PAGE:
AUSTIN, Texas — A federal appeals court on Tuesday upheld Texas’ strict abortion restrictions that could soon leave only seven abortion clinics open in a state of 27 million people.

The decision by the 5th U.S. Circuit Court of Appeals allows Texas to enforce Republican-backed restrictions that require abortion clinics to meet hospital-level operating standards, a checklist that includes rules on minimum room sizes, staffing levels and air ventilation systems. The restrictions, approved in 2013, are among the toughest in the nation.

Owners of traditional abortion clinics, which resemble doctor’s offices more than hospitals, say they would be forced to close because the rules demand millions of dollars in upgrades they can’t afford. That would mark the second large wave of closures in as many years in Texas, which had 41 abortion clinics in 2012, before other new restrictions took effect that require doctor admitting privileges.

“Not since before Roe v. Wade has a law or court decision had the potential to devastate access to reproductive health care on such a sweeping scale,” said Nancy Northrop, president and CEO of the Center for Reproductive Rights. “We now look to the justices to stop the sham laws that are shutting clinics down and placing countless women at risk of serious harm.”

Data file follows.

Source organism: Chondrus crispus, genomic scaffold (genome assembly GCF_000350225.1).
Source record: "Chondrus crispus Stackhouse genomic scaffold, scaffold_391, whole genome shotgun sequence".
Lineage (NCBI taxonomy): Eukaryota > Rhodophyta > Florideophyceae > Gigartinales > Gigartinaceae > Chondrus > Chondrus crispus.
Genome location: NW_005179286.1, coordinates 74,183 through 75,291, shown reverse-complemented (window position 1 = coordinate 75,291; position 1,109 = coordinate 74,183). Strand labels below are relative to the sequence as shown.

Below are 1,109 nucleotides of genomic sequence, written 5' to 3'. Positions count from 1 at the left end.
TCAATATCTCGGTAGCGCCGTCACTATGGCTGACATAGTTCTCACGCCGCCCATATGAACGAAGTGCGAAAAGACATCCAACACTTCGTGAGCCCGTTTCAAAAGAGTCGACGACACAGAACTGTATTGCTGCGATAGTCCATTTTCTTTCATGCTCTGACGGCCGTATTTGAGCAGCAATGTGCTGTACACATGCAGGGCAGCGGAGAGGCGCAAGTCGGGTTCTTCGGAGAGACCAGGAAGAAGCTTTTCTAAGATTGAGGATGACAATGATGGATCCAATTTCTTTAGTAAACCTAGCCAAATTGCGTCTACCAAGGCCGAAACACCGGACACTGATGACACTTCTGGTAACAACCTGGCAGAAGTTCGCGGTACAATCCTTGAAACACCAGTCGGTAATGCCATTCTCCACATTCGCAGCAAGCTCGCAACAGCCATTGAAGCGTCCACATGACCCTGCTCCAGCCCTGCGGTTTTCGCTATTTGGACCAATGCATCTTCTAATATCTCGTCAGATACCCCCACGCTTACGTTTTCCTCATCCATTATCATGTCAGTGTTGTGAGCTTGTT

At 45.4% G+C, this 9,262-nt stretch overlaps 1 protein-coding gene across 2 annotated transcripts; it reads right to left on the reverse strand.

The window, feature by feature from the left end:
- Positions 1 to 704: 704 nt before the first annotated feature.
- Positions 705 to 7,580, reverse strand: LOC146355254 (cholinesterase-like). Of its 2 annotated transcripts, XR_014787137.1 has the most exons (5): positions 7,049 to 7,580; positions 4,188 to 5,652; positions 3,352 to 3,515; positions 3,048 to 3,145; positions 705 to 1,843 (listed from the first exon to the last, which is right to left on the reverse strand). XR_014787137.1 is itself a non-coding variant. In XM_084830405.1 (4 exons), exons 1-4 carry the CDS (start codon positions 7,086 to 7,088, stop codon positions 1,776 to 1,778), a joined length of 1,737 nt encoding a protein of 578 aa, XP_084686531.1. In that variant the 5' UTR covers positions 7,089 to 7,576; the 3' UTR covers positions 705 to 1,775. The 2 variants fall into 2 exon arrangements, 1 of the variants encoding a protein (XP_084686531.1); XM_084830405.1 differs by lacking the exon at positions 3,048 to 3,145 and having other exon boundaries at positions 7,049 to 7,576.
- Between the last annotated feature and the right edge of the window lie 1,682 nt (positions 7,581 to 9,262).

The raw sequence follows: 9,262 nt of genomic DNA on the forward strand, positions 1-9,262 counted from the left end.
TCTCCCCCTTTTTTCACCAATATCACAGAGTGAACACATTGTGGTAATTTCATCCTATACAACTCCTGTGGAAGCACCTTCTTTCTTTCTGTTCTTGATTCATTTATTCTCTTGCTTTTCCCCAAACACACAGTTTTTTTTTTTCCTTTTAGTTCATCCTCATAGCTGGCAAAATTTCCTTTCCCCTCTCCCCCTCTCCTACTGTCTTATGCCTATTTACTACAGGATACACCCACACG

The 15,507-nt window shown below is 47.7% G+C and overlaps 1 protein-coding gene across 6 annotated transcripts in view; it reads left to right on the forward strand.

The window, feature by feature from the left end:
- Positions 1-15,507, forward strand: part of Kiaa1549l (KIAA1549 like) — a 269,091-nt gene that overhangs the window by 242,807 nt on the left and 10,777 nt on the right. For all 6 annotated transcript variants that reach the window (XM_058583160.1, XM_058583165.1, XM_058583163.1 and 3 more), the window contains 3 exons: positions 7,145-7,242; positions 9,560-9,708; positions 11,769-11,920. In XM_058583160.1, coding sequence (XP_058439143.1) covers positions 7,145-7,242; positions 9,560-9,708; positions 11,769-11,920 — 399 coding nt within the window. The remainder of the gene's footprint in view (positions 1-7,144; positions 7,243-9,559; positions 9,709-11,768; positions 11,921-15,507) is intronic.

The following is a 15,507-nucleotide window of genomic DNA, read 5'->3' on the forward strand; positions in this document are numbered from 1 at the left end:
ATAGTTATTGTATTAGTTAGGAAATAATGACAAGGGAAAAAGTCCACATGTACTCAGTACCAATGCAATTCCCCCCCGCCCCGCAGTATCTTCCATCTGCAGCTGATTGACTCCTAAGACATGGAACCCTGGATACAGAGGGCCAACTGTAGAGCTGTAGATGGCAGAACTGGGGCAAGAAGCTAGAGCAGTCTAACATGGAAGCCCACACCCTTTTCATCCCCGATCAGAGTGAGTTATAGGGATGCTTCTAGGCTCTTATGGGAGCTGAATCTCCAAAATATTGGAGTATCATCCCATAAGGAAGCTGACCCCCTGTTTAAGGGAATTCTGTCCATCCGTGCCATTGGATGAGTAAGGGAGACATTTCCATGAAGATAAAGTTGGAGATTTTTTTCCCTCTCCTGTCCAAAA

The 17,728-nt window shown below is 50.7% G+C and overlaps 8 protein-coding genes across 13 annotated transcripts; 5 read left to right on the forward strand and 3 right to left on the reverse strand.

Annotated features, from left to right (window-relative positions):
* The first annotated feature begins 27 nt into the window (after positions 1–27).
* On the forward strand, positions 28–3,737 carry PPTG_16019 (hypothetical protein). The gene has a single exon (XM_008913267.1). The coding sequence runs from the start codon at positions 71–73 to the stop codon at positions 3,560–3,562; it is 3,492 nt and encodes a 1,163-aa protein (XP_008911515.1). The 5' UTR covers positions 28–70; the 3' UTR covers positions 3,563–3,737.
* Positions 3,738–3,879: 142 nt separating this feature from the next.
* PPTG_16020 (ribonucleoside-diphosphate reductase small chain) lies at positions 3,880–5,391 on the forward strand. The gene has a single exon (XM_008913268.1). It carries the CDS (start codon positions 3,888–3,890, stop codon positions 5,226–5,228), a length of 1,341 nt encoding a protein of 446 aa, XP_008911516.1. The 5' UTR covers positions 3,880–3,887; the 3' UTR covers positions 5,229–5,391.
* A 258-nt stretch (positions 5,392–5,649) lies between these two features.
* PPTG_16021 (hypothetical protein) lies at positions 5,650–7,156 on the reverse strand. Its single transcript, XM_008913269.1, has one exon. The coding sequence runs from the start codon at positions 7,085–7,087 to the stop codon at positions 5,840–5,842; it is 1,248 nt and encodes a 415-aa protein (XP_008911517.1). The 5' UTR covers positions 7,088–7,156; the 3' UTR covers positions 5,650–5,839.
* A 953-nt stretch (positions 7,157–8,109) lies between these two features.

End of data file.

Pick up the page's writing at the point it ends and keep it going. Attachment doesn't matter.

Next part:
Texas will be able to start enforcing the restrictions in about three weeks unless the U.S. Supreme Court agrees to halt the decision, said Stephanie Toti, an attorney for the center. Only seven abortion facilities in Texas, including four operated by Planned Parenthood, meet the more robust requirements.

Abortion-rights groups said they will appeal to the U.S. Supreme Court, which temporarily sidelined the law last year.

If the law takes effect, some women in the state would live hundreds of miles away from a Texas abortion provider. But that argument didn’t sway the three-judge panel making the decision for the New Orleans-based appeals court, which is considered one of the most conservative in the nation.

The judges noted that a New Mexico abortion clinic was just across the Texas border, and said clinic owners in Texas failed to prove that a “large fraction” of women would be burdened.